But here is what the world is finally recognizing. On a per-capita basis, Chinese consumption is still just a fraction of the typical American’s or European’s. China is going to get bigger and more powerful. A lot bigger. A lot more powerful.
In October, the International Monetary Fund released the latest numbers for global gross domestic products. It estimated that when you adjust the national economic output to account for purchasing power within each nation, China produced $17.6 trillion worth of “real” goods and services—compared to America’s $17.4 trillion.
For the first time since World War i, America was arguably not the leading economic power on the planet.
The world has changed—and almost nobody in America noticed.
But outside America, nations are scrambling to catch a ride on the rising Chinese juggernaut. Or at least get out of the way.
Yet for Britain there may have been an additional motive.
Starting from practically his first day in office, President Obama sought to diminish America’s relationship with Britain. There are many examples: Sending the Churchill bust home; calling the Falklands the Malvinas; dismissing with royal protocol.
When then Prime Minister Gordon Brown came to America to show support for its new president, he was treated like a leader of an inconsequential banana republic.
British papers considered it a national humiliation and embarrassment. The Daily Telegraph boiled: “We get the point. … We’re just one of many allies and you want fancy new friends. Well, the next time you need something doing, something which impinges on your national security, then try calling the French, or the Japanese, or best of all the Germans” (March 4, 2009; emphasis added throughout).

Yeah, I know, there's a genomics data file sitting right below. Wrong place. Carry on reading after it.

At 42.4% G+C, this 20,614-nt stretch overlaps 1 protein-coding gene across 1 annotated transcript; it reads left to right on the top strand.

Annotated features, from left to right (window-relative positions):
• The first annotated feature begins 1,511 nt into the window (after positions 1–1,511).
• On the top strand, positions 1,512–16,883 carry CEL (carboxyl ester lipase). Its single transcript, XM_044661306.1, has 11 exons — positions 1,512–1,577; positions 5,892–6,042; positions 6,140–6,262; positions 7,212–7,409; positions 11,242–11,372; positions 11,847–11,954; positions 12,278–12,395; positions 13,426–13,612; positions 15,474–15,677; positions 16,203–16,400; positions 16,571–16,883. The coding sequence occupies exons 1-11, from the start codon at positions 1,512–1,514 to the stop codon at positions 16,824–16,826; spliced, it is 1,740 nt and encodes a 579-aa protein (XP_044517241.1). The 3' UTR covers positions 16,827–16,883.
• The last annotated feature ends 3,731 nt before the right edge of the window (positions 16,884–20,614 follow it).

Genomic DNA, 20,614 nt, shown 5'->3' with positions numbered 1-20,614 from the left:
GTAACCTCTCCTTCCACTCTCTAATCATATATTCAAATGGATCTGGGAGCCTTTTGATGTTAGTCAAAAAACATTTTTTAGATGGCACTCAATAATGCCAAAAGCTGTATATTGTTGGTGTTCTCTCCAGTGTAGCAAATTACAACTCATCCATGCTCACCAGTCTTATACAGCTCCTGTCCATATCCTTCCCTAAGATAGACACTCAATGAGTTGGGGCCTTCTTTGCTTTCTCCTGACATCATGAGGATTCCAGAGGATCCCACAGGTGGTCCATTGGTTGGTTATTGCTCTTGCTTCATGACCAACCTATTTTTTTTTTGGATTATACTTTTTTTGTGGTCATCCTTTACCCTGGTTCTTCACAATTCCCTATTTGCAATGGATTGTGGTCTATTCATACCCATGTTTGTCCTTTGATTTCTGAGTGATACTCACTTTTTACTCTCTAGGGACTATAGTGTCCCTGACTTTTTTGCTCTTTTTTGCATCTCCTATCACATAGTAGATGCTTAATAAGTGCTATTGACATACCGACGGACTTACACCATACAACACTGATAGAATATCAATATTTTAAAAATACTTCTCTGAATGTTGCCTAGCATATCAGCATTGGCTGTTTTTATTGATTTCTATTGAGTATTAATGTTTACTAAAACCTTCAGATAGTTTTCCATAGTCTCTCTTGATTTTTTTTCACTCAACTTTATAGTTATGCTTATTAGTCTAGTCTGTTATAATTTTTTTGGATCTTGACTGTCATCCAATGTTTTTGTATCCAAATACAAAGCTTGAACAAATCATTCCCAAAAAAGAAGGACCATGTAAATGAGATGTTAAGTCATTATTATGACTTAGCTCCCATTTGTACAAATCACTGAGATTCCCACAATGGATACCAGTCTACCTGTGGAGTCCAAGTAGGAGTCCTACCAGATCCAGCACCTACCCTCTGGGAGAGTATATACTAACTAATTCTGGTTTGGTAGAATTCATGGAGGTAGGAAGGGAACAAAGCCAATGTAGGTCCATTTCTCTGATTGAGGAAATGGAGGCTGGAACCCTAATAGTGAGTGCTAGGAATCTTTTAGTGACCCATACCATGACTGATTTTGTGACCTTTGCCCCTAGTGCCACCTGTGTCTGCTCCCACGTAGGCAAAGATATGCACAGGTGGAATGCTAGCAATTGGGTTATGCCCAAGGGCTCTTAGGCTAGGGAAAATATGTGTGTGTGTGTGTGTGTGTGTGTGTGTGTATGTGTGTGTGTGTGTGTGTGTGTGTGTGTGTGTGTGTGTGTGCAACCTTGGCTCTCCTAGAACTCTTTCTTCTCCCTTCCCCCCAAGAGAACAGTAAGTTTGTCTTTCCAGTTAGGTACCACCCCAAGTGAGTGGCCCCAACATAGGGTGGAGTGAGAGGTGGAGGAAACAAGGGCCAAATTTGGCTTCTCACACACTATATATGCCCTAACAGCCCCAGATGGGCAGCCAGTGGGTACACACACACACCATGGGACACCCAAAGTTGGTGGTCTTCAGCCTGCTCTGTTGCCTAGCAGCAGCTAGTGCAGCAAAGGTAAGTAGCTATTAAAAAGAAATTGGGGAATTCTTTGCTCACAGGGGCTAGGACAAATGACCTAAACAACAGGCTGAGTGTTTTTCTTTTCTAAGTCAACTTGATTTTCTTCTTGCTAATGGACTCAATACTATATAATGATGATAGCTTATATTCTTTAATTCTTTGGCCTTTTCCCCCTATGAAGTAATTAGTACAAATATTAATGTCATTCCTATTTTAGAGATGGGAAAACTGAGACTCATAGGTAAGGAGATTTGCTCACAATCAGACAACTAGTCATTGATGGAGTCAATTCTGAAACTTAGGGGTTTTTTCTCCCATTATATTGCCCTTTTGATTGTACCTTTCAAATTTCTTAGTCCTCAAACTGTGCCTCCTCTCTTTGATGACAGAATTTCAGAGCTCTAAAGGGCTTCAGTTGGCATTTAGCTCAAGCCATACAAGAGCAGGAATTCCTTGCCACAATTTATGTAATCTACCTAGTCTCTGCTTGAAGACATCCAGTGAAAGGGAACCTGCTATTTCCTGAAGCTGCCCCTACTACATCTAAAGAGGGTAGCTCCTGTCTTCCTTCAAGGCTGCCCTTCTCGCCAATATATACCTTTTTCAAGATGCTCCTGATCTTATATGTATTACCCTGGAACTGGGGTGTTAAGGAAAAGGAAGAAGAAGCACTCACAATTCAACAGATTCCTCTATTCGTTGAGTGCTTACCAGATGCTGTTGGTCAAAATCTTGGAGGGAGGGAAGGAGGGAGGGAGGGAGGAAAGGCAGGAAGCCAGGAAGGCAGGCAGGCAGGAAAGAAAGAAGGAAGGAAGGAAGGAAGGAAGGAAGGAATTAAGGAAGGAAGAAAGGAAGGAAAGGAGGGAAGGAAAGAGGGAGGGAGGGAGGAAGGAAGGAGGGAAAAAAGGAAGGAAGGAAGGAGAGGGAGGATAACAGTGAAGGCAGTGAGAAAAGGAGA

Well, “next time” arrived.
But while the pushback from Britain might have been personal, it was strictly business for most of America’s other allies.
In June 2014, the U.S. Justice Department fined French bank bnp Paribas $8.9 billion for using dollars to facilitate trade with Cuba and Iran, even though the bank was not breaking any French law. America didn’t like that it was helping these nations, so the bank was forced to pay up or be locked out of the U.S. money system—a financial death sentence.
The bank paid. As did Britain’s Standard Chartered Bank, Germany’s Commerzbank and Switzerland’s ubs, among others.
Arnaud Montebourg, France’s finance minister, told the Financial Times that the U.S. policy is “economic warfare.”
You might agree that it was appropriate for America to target foreign banks doing business in countries America is sanctioning. It is ironic that America is now eliminating sanctions on Iran and Cuba, just months after collecting record fines and pushing foreign banks to leave Cuba. But the undeniable result of this and similar actions is a world looking for a new system that avoids the dollar—and U.S. control.
The global embrace of the aiib is a massive coup for China. It is a huge step toward making the yuan a reserve currency that could potentially compete with the dollar.
A week after the British announced they would join the aiib, the Chinese state-run Xinhua news agency jubilantly opined: “Welcome Germany! Welcome France! Welcome Italy!” You can envision the grins.
America wasn’t smiling though. Pushback hurts.
The swift Road to Destruction
China is on the cusp of launching its long-awaited international payment system. Chinese officials say it could go live in September or October. The system will allow foreign banks to conduct transactions in yuan instead of dollars and transfer funds across international borders without using America’s swift payment system.
If successful, the newly created China International Payment System (cips) will remove the biggest hurdles to internationalizing the yuan. It will cut costs, reduce processing times, and simplify the transactions associated with obtaining and using yuan. Reportedly, 13 Chinese banks and seven foreign banks are now testing the system.